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In Book IX, the Cicones kill many of Ulysses’ men. Yet, their next encounter with the peaceful Lotus Eaters is even more dangerous. Why?

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After a long time of fighting in the Trojan War, the peace is seductive to Ulysses' men. They are tempted to stay on the island to avoid any further conflicts.


The Lotus Eaters are not outwardly violent, but their ability to derail Ulysses' journey home is even more dangerous because it is concealed.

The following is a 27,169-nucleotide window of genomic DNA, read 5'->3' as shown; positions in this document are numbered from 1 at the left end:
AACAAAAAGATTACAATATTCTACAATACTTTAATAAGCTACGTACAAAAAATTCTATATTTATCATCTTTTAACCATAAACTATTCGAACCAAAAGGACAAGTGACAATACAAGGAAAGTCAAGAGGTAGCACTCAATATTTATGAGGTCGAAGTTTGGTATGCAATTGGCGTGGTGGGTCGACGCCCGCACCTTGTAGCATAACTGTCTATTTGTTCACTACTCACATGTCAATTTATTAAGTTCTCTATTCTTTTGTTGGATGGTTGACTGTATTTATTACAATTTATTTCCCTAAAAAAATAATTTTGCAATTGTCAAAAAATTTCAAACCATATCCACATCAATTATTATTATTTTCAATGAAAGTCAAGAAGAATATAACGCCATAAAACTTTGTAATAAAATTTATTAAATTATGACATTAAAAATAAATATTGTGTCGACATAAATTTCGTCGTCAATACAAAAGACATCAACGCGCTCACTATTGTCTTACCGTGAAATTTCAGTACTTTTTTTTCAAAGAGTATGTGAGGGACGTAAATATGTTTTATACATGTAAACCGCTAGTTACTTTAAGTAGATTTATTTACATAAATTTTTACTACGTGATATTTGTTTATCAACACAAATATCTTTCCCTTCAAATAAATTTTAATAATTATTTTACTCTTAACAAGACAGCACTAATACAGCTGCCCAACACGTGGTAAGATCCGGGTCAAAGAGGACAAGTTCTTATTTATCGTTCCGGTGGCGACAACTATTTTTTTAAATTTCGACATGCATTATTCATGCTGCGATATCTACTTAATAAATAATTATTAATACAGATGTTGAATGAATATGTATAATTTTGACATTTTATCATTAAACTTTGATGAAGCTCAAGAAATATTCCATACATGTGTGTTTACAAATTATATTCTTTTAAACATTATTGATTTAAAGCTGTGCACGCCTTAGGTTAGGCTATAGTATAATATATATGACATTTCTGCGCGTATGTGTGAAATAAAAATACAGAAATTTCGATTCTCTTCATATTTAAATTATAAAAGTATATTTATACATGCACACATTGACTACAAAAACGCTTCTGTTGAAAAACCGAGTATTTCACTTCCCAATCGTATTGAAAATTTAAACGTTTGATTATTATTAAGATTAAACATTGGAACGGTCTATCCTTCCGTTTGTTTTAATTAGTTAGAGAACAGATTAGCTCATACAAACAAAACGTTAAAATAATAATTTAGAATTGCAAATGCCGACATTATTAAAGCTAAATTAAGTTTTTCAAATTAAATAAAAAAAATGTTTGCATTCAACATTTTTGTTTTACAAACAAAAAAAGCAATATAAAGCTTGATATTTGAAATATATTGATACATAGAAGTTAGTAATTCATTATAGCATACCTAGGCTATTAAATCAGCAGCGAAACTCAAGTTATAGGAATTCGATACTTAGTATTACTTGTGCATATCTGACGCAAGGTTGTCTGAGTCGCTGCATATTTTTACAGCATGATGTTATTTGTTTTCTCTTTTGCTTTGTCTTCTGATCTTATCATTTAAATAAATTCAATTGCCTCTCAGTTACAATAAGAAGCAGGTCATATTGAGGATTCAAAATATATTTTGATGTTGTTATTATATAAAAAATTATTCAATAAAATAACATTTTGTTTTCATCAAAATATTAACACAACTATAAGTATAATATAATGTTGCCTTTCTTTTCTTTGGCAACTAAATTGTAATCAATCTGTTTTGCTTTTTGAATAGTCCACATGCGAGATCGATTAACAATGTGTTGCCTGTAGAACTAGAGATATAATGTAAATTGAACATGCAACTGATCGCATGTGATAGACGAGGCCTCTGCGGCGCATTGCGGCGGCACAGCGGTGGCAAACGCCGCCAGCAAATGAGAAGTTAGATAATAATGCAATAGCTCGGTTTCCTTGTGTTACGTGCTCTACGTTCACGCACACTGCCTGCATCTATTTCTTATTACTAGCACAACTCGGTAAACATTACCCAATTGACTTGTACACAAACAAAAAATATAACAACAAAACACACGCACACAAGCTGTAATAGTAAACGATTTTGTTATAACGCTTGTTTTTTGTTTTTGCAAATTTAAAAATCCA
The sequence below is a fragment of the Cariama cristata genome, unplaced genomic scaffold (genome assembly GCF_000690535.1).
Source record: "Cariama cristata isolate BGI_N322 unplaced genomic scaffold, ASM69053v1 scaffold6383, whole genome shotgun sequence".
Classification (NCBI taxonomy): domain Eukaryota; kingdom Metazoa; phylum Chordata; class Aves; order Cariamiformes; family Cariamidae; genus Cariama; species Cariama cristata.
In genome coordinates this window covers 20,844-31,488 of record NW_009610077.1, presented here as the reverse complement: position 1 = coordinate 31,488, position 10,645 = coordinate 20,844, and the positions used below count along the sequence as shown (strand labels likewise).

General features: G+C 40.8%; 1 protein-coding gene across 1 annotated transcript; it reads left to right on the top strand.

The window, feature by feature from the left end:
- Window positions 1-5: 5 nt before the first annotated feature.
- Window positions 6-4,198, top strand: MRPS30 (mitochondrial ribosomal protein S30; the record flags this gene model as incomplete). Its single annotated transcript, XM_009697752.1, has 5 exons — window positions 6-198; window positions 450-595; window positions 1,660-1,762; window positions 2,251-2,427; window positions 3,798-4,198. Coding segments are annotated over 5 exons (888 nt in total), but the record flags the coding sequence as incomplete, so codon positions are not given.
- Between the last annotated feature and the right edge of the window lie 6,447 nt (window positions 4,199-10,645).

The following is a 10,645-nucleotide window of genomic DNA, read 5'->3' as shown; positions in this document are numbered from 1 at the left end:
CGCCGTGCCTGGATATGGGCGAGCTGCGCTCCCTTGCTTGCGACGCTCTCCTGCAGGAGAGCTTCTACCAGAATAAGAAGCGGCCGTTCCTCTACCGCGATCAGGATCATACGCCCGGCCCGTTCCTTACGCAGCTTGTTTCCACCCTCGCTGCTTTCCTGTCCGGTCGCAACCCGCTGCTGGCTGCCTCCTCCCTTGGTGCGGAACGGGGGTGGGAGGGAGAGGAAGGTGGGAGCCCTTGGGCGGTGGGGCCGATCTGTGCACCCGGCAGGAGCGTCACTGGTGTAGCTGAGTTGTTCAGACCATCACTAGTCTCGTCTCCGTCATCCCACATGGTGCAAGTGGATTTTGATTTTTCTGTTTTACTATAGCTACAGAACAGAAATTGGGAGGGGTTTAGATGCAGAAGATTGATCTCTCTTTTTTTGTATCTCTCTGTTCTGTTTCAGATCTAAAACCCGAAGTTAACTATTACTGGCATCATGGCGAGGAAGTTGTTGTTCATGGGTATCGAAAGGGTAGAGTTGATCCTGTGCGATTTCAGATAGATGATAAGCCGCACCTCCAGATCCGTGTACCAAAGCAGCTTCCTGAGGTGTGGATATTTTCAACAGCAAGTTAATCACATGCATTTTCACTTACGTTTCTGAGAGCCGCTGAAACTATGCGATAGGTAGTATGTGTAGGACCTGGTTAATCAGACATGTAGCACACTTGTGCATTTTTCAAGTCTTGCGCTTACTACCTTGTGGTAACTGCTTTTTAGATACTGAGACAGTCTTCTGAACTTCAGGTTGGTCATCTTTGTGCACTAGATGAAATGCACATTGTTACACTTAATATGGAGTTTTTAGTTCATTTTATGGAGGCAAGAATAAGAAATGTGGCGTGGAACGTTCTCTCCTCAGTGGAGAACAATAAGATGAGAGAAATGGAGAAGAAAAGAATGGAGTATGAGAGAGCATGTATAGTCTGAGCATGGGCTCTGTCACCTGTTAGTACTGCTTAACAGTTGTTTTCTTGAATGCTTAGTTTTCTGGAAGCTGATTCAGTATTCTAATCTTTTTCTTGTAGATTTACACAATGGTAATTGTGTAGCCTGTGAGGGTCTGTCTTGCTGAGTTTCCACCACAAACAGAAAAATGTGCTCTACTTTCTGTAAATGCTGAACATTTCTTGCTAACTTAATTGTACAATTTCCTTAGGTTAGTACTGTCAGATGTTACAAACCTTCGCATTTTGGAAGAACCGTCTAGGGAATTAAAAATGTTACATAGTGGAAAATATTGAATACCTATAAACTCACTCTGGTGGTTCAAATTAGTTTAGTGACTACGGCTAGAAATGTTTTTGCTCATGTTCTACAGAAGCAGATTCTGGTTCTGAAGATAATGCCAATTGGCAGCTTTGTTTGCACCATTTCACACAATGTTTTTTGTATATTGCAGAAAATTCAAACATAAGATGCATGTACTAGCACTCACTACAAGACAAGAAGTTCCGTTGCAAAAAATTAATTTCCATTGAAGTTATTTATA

Eating the Lotus has a drug-like effect and could destroy any chances the men have of returning home because they will become addicted to the plant.


An encounter with a different, peaceful culture could potentially challenge the entire way of life and values that formed the foundation for action for Ulysses and his men.


Although returning home victorious was the preferable outcome, dying in battle was considered honorable. However, losing one's motivation and memory on a faraway island would be a particularly terrible fate for Ancient Greek warriors.

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